If you really, really want to prolong your battery life, you must of course make sure that they are in tiptop or almost perfect state every time. Proper and consistent maintenance of these batteries will go a long way to ensure a better lifespan. For example, checking the water levels so that they are not drained, or making sure they do not stray too far from the fifty percent discharge rate are some of the best ways to make your battery life last longer.
If you plan to put your batteries on storage, you might want to utilize a trickle or maintenance charge so that the batteries do not get discharged or drained completely over time. Also, make sure that the ports and terminals of the battery are cleaned before putting them in your storage space.
Climate, or more specifically temperature, is also proven to affect battery lifespan. It is common knowledge that batteries perform better in colder weather. Meanwhile, they suffer in hotter temperatures, especially those with active wet cell components, as the heat can contribute significantly to the vaporization of the liquids within the cells.
Charging methods also contribute to battery life, and most people prefer slow charging over fast charging because it has less risk of overcharging. Slower recharge and discharge rates are believed to be more efficient, because of a factor called internal resistance — this is the loss of electricity that is converted to heat, and is also the reason why batteries heat up when charging.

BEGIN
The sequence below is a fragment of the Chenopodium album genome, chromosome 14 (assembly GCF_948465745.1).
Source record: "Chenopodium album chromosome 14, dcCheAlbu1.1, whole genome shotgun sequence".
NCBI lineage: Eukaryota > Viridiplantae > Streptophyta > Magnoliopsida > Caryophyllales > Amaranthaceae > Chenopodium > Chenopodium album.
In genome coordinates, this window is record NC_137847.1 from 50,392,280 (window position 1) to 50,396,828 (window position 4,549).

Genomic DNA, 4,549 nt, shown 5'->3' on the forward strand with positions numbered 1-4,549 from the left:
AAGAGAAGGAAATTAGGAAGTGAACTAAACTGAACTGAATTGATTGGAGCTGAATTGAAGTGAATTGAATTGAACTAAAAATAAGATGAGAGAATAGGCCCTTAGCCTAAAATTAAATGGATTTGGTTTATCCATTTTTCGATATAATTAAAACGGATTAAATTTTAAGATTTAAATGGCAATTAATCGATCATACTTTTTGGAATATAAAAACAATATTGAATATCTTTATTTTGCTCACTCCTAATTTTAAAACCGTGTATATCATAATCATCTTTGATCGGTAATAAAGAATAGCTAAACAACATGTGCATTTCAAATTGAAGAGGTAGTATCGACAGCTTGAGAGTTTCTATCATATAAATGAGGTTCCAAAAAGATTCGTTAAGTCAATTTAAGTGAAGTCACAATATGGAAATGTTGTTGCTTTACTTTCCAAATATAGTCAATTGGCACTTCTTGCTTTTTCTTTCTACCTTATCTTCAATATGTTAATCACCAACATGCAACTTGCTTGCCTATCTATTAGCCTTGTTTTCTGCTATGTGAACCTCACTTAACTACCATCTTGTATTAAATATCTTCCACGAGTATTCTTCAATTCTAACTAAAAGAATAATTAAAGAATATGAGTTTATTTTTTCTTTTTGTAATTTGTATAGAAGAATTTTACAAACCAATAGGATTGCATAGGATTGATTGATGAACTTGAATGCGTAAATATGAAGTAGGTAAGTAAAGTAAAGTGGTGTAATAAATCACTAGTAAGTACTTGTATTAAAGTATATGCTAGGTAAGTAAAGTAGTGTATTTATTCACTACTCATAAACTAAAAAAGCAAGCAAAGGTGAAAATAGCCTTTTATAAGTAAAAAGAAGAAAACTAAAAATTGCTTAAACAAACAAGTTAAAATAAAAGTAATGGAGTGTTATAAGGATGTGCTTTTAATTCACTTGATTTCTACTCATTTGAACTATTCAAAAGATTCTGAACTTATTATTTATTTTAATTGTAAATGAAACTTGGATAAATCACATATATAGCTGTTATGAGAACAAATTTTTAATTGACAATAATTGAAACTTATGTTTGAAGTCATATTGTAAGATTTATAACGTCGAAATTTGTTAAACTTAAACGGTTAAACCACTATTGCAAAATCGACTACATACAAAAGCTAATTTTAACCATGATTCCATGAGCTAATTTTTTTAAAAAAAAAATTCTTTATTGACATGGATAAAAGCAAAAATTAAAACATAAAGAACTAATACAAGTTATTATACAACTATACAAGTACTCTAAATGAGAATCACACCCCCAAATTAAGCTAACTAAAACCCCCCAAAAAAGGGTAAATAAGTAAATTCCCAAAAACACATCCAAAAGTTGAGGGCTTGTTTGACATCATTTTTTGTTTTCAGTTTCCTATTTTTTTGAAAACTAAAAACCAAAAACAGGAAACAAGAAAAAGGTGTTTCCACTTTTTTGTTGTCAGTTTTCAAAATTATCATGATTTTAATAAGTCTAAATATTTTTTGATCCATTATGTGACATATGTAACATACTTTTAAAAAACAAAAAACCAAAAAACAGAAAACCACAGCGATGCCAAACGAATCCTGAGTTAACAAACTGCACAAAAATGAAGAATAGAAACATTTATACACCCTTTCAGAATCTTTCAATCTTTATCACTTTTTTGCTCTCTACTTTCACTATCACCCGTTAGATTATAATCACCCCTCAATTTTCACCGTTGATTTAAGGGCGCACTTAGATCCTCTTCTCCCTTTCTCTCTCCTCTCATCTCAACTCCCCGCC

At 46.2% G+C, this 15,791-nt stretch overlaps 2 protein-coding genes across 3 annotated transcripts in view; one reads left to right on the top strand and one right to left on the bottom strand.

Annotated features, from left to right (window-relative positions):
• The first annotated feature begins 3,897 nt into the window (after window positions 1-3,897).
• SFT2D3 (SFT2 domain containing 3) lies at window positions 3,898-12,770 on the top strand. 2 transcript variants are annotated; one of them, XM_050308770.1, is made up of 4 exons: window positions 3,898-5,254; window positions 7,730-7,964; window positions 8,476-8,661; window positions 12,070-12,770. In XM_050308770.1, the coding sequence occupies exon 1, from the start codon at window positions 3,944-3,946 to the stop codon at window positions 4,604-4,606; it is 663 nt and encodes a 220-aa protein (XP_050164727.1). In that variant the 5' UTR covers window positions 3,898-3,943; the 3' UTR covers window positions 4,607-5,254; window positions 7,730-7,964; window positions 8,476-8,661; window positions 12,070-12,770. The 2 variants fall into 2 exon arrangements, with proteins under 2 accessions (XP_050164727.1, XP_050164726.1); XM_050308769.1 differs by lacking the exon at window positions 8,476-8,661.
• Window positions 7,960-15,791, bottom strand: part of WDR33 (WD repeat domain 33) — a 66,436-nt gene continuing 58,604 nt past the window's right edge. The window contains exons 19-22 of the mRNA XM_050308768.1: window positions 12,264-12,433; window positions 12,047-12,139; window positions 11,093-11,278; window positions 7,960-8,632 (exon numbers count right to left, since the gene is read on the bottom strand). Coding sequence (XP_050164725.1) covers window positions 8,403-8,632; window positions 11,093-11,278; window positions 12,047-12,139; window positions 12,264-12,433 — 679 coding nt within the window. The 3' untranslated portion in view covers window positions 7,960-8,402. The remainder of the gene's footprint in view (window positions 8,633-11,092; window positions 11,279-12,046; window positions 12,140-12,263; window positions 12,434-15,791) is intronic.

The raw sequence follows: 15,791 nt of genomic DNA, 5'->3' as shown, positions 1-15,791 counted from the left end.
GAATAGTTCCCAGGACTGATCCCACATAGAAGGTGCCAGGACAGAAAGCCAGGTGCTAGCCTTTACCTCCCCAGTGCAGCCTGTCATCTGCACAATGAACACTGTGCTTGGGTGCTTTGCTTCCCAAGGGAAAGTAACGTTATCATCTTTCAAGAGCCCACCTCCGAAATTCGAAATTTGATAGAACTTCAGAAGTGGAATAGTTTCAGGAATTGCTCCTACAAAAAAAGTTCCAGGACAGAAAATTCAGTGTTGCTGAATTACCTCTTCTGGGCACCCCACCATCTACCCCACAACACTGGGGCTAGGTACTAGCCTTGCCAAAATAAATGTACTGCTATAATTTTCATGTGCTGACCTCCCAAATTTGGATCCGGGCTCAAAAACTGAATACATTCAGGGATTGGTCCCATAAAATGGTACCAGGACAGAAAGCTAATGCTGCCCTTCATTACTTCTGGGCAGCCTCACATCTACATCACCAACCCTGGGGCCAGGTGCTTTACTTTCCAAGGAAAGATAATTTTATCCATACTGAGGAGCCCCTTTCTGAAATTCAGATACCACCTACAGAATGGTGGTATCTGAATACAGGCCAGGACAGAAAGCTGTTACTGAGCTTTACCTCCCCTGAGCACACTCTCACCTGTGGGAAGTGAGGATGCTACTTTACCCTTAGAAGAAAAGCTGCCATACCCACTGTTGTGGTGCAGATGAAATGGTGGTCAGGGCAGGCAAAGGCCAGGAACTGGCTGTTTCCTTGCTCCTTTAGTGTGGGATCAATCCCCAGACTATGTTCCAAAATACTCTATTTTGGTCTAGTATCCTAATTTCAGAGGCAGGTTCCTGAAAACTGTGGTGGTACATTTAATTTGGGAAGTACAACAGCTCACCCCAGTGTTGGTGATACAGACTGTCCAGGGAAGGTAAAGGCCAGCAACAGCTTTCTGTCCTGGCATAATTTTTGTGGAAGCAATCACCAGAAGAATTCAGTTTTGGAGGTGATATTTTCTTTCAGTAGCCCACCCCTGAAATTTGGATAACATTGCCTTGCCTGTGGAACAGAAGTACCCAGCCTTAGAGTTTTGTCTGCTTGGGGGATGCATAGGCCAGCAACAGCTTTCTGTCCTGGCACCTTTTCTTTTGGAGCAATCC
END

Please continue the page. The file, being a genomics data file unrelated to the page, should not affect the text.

Anyway, without going into the details, what you should know is that internal resistance is not a constant value that will be consistent throughout the life of your battery. A much higher amperage results in a higher internal resistance value, and vice versa. This is why a battery that is said to rate 180 amp hours in six hours may be rated 220 amp hours in 20 hours of charging, and 260 amp hours with 48 hours of charging.
There are many things you can do to prolong the life of your battery, but basically it all boils down to taking really good care of the product. Obviously, neglect will make result in an unsatisfactory performance, and it will be in your best interests to be aware of the battery’s state. (You can also read about how to recondition a deep cycle battery in order to not buy a battery).
Now you know the different factors that contribute to the lifespan of a typical battery, most especially deep cycle cells and starting batteries. It is a combination of different factors, which are included but not limited to the type, the number of cycles it is expected to run until it deteriorates, and the depth of discharge it can be optimally used with.
The amount of maintenance the battery receives plus the charging and storage methods and the climate are some of the most important factors as well. Starting and deep cycle battery life expectancy is a fluctuating value, and i hope this article would give you an idea of how these things are measured. To be on the safe side, you can always consult your battery manual for further specifics.